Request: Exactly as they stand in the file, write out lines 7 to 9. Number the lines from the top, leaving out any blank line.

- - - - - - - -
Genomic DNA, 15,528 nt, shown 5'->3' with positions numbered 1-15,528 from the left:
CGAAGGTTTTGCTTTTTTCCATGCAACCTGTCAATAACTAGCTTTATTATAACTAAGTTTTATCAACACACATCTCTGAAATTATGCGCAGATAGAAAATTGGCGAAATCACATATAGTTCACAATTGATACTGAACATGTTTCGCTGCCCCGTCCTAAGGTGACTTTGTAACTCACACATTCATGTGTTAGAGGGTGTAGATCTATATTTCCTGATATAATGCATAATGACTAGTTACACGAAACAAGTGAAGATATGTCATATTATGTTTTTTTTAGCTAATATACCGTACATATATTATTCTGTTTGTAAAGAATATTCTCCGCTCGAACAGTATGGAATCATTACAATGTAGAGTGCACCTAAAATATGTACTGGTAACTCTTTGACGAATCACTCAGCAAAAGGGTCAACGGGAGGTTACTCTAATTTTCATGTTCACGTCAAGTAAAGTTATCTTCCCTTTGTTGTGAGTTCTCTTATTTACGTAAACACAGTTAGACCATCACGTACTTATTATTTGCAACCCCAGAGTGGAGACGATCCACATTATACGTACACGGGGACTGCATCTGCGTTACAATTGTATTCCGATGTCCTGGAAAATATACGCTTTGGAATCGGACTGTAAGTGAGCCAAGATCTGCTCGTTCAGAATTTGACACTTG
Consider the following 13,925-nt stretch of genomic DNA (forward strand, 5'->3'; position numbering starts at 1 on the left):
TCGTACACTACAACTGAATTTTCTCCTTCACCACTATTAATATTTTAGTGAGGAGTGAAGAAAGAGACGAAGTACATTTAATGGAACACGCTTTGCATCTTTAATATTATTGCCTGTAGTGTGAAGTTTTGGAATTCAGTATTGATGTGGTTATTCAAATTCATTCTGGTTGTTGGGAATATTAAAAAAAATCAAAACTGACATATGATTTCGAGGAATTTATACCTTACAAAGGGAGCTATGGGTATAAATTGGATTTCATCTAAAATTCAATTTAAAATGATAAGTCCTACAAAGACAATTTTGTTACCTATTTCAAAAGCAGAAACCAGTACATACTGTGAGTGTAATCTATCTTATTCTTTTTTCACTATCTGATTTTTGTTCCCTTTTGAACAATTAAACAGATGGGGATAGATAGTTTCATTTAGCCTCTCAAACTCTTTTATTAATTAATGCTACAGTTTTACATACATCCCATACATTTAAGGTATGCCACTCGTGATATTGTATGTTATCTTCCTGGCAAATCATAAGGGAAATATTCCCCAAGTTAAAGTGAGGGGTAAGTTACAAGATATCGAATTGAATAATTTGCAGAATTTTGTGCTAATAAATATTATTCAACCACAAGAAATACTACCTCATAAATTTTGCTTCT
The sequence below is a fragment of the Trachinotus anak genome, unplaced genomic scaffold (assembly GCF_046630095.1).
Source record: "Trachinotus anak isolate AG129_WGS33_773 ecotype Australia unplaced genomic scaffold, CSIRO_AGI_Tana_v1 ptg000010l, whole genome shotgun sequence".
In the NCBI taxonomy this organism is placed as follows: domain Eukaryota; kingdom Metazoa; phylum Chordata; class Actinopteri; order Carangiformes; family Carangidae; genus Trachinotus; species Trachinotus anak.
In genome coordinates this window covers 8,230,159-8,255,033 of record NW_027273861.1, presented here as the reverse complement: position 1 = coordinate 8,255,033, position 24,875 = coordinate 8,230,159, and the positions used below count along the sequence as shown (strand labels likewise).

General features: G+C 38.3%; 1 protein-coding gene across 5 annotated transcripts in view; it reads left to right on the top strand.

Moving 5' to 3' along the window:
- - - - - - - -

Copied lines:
In the NCBI taxonomy this organism is placed as follows: domain Eukaryota; kingdom Metazoa; phylum Chordata; class Actinopteri; order Carangiformes; family Carangidae; genus Trachinotus; species Trachinotus anak.
In genome coordinates this window covers 8,230,159-8,255,033 of record NW_027273861.1, presented here as the reverse complement: position 1 = coordinate 8,255,033, position 24,875 = coordinate 8,230,159, and the positions used below count along the sequence as shown (strand labels likewise).

General features: G+C 38.3%; 1 protein-coding gene across 5 annotated transcripts in view; it reads left to right on the top strand.